One known device for indicating the direction of fluid flow is a weathervane. A typical weathervane is illustrated in FIG. 1. The weathervane 101 consists of a pointer 102 pivotally mounted on a support 103 and a flight 104. The pointer has been provided with a simple arrow head 105 for pointing towards the direction from which the wind is blowing. The flight is substantially flat.

When the weathervane 201 is placed in an airflow 202, as shown in FIG. 2a, and the vane is not aligned with that airflow, the moving air collides with the flight 203 and exerts a force on the vane that causes it to rotate about the support 204. When the vane has rotated far enough, the flight becomes aligned with the airflow, as shown in FIG. 2b. In this configuration, the air moves parallel to the flight. The air does not collide with the flight and so no force is exerted perpendicular to the vane by the airflow. The vane therefore stops rotating. If the direction of the airflow changes, e.g. if the prevailing wind changes direction, then moving air once again collides with the flight. This causes the vane to rotate about its pivot until the flight is once again aligned with the airflow.

Instead of comprising a rod-like direction pointer as shown in FIGS. 1 and 2, many known weathervanes consist of a plate that is rotatable about an axis. The plate is typically fashioned into a representation of an object or animal, such as a rooster, horse, car etc. The principle of operation for these vanes is generally the same as that described above, with the plate acting as the flight. However, one difference is that the plate typically extends on both sides of the axis of rotation. The prevailing wind therefore impacts the plate on both sides of the axis. The force exerted by the wind on one side of the axis will act in a clockwise direction and the force exerted by the same wind on the other side of the axis will act in an anti-clockwise direction. If these forces are equal, the vane will not rotate. It is therefore important for the plate to be arranged so that its surface area is larger on one side of the axis than on the other. This ensures that the force exerted in one direction by a given air pressure is greater than the force exerted in the opposite direction, so that there is a dominant force to cause the vane to rotate into alignment with the prevailing wind direction.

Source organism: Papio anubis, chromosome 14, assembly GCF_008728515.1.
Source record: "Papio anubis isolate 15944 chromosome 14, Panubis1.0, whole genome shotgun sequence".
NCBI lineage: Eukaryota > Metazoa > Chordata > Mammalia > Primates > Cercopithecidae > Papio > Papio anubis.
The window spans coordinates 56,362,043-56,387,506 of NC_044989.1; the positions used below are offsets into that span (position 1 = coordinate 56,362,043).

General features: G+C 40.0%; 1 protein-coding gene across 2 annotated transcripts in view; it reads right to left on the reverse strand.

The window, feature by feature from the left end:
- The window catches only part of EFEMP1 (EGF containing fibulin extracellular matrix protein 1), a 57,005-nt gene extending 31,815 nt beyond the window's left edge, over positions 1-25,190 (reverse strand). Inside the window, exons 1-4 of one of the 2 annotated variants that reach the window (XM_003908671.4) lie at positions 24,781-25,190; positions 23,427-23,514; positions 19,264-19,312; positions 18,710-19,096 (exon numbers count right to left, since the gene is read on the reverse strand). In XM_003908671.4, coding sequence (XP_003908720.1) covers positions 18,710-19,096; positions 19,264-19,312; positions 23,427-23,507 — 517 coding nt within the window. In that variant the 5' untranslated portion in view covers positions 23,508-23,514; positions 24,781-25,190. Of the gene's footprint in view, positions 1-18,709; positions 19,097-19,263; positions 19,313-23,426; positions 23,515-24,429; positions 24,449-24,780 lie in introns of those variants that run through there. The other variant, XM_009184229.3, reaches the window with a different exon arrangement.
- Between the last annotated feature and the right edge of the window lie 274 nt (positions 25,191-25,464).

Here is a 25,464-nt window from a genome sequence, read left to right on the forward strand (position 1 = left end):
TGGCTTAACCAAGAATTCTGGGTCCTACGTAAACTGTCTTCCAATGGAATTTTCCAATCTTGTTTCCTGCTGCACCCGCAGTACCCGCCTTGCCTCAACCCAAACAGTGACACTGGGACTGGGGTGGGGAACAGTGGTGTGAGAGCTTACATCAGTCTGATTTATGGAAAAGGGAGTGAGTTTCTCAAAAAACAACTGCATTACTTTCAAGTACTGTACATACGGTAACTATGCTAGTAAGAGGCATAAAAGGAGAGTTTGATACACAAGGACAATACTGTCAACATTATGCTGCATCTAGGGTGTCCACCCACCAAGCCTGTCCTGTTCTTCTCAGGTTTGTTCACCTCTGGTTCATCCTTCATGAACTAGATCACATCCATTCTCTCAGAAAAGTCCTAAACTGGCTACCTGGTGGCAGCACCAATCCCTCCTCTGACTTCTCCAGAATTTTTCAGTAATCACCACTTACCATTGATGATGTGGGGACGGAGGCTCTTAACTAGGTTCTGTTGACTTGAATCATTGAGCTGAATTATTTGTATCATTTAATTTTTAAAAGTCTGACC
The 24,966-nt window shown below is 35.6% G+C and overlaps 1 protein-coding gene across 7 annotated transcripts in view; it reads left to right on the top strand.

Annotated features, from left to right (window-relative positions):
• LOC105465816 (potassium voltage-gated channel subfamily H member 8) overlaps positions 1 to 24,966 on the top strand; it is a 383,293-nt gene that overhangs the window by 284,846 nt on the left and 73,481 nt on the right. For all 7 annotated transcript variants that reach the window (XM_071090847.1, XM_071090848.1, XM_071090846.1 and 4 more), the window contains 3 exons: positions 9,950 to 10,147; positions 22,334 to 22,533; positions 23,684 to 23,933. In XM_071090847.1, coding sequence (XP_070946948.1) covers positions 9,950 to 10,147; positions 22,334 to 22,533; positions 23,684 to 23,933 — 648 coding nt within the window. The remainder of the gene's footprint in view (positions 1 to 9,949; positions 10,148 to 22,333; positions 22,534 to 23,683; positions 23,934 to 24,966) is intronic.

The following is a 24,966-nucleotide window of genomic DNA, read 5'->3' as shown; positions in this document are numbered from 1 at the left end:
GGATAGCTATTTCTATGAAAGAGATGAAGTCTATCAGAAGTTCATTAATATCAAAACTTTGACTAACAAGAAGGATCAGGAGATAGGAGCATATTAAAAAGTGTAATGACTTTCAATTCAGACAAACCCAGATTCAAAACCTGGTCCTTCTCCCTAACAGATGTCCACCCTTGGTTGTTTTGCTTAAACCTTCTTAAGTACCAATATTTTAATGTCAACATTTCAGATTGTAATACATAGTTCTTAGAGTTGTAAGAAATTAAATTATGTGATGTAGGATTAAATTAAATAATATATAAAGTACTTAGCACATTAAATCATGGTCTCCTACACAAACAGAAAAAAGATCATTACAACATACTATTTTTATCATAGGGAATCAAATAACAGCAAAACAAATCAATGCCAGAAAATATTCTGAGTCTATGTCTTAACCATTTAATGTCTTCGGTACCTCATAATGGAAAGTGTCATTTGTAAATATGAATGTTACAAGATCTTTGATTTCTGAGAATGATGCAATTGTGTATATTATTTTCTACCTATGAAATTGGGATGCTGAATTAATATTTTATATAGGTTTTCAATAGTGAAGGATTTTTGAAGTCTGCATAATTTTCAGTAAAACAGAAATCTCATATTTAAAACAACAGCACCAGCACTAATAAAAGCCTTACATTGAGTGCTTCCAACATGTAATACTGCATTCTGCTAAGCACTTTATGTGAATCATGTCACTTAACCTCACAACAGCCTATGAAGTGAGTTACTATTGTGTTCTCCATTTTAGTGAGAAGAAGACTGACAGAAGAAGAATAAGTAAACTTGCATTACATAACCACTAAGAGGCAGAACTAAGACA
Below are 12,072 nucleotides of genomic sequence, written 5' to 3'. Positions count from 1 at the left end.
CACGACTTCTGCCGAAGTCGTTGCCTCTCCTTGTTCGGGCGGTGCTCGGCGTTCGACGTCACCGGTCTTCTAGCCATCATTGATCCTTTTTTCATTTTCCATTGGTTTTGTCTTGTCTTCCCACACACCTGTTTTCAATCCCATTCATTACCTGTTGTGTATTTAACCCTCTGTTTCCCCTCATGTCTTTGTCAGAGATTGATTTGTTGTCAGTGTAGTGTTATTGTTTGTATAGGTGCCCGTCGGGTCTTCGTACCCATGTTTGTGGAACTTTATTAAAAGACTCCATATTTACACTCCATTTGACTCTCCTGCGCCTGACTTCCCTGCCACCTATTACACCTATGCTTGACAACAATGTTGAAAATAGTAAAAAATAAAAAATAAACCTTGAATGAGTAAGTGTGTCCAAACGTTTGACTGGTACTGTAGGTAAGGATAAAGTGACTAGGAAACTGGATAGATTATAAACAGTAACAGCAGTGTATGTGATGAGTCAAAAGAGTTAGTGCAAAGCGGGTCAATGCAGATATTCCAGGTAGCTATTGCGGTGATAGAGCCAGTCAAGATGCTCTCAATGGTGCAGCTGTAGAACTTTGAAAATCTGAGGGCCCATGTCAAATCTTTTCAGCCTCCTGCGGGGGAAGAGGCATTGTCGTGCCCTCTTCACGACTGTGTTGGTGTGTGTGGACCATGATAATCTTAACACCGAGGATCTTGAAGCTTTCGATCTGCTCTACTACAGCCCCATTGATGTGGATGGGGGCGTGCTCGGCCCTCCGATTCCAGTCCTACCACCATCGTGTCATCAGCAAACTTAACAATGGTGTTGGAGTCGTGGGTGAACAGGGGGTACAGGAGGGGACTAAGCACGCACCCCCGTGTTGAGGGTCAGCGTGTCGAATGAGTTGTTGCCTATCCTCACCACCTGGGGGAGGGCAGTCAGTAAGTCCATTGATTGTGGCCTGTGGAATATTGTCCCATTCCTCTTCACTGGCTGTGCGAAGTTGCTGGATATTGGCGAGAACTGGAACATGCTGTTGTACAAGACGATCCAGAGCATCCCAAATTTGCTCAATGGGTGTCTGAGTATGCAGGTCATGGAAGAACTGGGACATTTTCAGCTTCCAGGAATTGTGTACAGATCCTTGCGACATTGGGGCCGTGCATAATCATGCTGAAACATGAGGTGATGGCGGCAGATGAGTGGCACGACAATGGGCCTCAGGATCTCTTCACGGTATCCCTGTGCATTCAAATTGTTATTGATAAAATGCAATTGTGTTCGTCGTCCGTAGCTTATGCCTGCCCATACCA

The flights used in indicators of fluid flow direction are generally of the form shown in FIGS. 2a and 2b. However, flights having this form have the following disadvantages. First, fluid flow indicators having a flight with a substantially flat form are not particularly sensitive to the direction of fluid flow in low speed flows. Second, fluid flow indicators having a flight with a substantially flat form are not particularly sensitive to small changes in direction of fluid flow. Third, fluid flow indicators having a flight with a substantially flat form are prone to “flutter”, i.e. the flight can tend to oscillate around the direction of fluid flow. This makes it difficult to determine the direction of flow precisely.

There is therefore a need for an improved device for indicating a direction of fluid flow.

According to an embodiment of the invention, there is provided a direction indicator comprising a direction pointer arranged to pivot about a fulcrum and a flight mounted on the direction pointer that is capable of interacting with a fluid flow, the flight having a resistive portion resistive to fluid flow in a direction parallel to a longitudinal axis of the direction pointer, the resistive portion being substantially effective to cause the direction pointer to pivot about the fulcrum and thereby align the flight with the direction of the fluid flow.

Preferably the resistive portion is offset from the fulcrum such that interaction between the resistive portion and a fluid flow can cause a torque to be applied to the direction pointer about the fulcrum.

Preferably the resistive portion projects from the direction pointer to form a surface that extends transversely to the longitudinal axis of the direction pointer.